David Fletcher is an executive pastor and founder of XPastor.org, a website serving executive pastors nationwide. XPastor.org also hosts an annual conference. Editor Matthew Branaugh recently conducted an email interview with Fletcher about the surprising changes with the executive pastor role—and the not-so-surprising ways the role remains the same.
You have served as a pastor for more than 35 years, including 17 years as an executive pastor. What three things are vastly different now about the role than when you first started?
These three stand out to me:
Complexity. Laws, rules, and best practices have multiplied like rabbits. Churches now have more congregants and larger staffs. The intersection of these factors is called complexity.
Cost of personnel. Health insurance was never inexpensive. Now it is a major factor in budgeting for full-time staff. Churches now hire more part-timers as a result.
Technology. Gone are fleets of secretaries who book appointments, route telephone calls, and type letters. Smart phones and email allow staff to handle most of their own communications.
What three things about the role essentially remain the same?
Spiritual needs. The church is a spiritual organism. Sin, brokenness, and despair are not in short supply. The gospel continues to bring light, new birth, and spiritual health.
Pastors. Most pastors are gifted to serve spiritual needs but often lack business savvy.
Violence. Jesus said, “In this world you will have trouble [θλῖψις]” (John 16:33). While some crime statistics are at historic lows (murder, rape, arson), mass shootings have increased. We continue to live in a violent world.
What was the inspiration behind the theme for the XP-Seminar “Business Brain+ Pastoral Heart = Executive Pastor,” and how does it differ from the themes your organization has covered in previous years?
The XP role is the combination of spiritual and business oversight. Each year we focus on different aspects of the XP. That year we wanted to highlight how the two main aspects of the role come together. The formula, BB + PH = XP, is a creative way of expressing that thought.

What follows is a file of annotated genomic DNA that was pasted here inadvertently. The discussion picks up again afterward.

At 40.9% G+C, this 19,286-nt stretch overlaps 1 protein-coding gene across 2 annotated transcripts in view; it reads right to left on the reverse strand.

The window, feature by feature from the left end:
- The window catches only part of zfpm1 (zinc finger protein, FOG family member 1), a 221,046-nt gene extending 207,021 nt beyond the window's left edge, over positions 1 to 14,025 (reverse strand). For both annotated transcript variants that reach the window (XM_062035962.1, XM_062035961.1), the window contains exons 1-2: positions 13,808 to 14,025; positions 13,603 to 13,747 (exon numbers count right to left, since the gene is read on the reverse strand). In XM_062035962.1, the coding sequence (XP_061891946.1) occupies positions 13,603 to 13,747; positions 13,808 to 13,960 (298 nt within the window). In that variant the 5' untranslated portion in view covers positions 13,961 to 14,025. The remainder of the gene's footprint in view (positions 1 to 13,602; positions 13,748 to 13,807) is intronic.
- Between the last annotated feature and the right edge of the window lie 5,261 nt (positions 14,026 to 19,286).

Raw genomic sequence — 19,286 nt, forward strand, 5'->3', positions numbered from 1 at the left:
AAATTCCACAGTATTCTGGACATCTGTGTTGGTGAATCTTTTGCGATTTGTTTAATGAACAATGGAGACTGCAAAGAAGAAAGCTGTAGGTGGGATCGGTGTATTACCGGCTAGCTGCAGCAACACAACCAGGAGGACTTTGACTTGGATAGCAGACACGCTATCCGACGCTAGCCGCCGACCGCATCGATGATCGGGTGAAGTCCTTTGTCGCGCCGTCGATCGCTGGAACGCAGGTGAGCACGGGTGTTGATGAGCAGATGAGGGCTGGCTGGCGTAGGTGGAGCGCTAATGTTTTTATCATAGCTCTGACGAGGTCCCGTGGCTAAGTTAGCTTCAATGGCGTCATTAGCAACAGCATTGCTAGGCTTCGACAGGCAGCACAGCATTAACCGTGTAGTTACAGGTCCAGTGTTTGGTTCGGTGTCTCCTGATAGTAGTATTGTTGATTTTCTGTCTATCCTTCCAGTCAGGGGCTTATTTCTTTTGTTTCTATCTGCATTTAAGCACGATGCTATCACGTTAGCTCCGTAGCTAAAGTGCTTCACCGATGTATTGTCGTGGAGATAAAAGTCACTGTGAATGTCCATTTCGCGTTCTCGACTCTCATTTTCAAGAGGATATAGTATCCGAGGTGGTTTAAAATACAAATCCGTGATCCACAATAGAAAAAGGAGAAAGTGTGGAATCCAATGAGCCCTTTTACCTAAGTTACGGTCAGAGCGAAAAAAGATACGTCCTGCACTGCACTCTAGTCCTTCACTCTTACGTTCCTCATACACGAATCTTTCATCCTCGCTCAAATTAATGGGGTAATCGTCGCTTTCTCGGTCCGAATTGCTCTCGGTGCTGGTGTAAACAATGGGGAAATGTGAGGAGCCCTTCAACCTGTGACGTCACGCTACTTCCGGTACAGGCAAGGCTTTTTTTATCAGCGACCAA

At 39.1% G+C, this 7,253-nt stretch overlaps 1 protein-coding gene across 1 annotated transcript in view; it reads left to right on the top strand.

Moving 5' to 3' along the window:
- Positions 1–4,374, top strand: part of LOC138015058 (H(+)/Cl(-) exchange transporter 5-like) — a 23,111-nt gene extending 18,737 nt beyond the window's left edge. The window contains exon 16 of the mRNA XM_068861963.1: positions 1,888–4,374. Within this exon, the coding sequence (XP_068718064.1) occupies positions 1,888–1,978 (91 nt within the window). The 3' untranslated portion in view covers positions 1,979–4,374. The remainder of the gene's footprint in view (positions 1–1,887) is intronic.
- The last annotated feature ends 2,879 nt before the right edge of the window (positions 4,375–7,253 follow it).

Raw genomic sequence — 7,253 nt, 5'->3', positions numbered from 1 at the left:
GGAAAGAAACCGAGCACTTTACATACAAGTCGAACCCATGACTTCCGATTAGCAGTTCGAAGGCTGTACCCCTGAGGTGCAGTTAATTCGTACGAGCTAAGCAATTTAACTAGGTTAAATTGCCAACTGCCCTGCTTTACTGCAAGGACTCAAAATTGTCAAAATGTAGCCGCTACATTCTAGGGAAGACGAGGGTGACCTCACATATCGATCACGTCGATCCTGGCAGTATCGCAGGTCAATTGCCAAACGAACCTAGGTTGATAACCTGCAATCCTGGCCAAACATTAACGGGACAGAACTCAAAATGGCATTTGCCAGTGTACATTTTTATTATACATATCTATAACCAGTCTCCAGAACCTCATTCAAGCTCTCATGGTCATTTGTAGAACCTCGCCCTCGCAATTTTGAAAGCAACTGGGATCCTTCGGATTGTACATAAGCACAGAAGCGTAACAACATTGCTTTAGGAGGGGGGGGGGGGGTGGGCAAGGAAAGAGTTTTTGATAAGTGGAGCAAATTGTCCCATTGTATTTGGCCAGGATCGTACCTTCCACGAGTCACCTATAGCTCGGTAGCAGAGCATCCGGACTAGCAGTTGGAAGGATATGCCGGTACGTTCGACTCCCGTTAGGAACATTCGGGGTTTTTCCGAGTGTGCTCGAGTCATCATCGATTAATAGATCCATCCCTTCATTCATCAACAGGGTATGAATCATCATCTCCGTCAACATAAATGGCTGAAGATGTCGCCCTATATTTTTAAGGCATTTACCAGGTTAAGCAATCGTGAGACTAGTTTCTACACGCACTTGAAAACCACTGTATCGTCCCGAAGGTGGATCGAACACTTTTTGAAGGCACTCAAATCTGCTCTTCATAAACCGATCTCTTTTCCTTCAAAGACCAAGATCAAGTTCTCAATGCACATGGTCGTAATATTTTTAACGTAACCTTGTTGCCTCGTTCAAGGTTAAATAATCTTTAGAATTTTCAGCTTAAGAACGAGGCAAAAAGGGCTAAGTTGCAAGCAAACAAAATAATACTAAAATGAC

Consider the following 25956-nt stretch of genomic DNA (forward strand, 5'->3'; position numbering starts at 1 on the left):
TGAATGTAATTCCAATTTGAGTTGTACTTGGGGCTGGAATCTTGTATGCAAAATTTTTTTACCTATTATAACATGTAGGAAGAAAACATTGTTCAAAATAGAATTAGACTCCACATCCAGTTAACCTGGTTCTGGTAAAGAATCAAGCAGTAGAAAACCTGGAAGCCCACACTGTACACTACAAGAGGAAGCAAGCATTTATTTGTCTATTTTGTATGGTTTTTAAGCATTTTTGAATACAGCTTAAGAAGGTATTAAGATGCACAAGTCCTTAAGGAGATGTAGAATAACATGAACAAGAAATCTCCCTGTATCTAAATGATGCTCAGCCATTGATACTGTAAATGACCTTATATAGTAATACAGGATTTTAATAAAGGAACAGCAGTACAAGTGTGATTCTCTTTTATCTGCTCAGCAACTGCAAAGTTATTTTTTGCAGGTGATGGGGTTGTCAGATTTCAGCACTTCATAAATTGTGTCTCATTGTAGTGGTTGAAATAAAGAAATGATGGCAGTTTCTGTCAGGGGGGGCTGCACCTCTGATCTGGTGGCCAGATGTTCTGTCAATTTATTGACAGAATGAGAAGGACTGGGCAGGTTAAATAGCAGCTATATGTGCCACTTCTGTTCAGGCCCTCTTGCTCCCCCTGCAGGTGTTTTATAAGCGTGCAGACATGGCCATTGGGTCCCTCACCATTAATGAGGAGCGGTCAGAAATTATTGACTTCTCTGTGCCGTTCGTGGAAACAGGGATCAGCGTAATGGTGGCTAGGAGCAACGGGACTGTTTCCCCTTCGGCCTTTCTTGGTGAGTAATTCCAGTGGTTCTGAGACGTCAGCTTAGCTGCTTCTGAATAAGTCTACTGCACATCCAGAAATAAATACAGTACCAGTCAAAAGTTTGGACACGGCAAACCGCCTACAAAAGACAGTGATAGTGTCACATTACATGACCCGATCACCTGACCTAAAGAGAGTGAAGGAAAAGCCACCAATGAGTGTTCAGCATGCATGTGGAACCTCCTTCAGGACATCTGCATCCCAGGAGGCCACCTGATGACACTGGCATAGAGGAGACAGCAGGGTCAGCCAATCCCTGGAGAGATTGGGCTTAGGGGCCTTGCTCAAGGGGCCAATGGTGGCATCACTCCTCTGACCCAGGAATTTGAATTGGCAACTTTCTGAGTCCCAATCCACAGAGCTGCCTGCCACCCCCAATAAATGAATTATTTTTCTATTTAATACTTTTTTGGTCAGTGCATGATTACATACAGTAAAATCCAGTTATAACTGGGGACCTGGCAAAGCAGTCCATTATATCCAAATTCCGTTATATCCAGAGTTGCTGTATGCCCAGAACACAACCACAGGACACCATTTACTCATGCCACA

Many associate the executive pastor role with large churches. At a past XP-Seminar, you mentioned a trend of mid-sized churches—those with about 500 to 1,000 in weekly attendance—hiring executive pastors. What’s driving this dynamic for churches with smaller-sized weekly attendance figures to hire this type of position?
The answer is “complexity.” Mid-sized churches need someone to corral ministry strategy, human resources, pastoral resources, budgets, medical costs under the Affordable Care Act, child safety, salaries and raises, facilities and operations, and so on.
Here’s an analogy: A church of 1,000 is akin to a business with 1,000 workers. A business with that size of a workforce is typically a $100 million operation and it needs excellent leadership. In the same way, a church of 1,000 people navigating a complex world needs excellent leadership.
Based on anecdotal references and conversations in your networks of people, is the demand for executive pastor roles in the church world higher than the available supply of qualified candidates—or vice-versa?
Having been an adjunct professor at Dallas Theological Seminary for 15 years, seminaries are doing what they do best—training in the Bible for spiritual needs. About half of XPs bring leadership expertise from the business world…but not biblical expertise. Some schools, such as Talbot Seminary and Crown College, are designing programs to fill the gap between the spiritual training and business training. We created XPastor to hone XPs with on-the-job-training.
I advocate lifelong learning. I have a masters of theology and a doctor of ministry, and I’ve taken executive education classes at the Kellogg School of Management and the Harvard Business School. We need leaders who maximize their skills and abilities and want to continue learning.
You mention the increasing legal, tax, and financial complexities that American churches face today as one reason for churches hiring executive pastors. Do you find these complexities to be ones that executive pastors can educate themselves about and master? Or must they simply rely upon hiring qualified local legal, tax, and financial counsel? Or both?
I’m not great at negotiating contracts or an expert in the federal or state tax codes. Churches need teams of volunteer leaders and outside experts to utilize their specialized knowledge. We do an annual external audit with CapinCrouse, something I am not trained to do. Each XP must fearlessly be self-aware of personal strengths and limitations. Then XPs must assemble teams to hone strengths and shore up limitations. One can master the XP role, but not every subsequent discipline.
Peter Drucker wrote, “Top-management function is singularly difficult to organize.” Leading a church is multifaceted and inter-disciplinary.
Matthew Branaugh is editor of Christianity Today’s Church Law & Tax Team.
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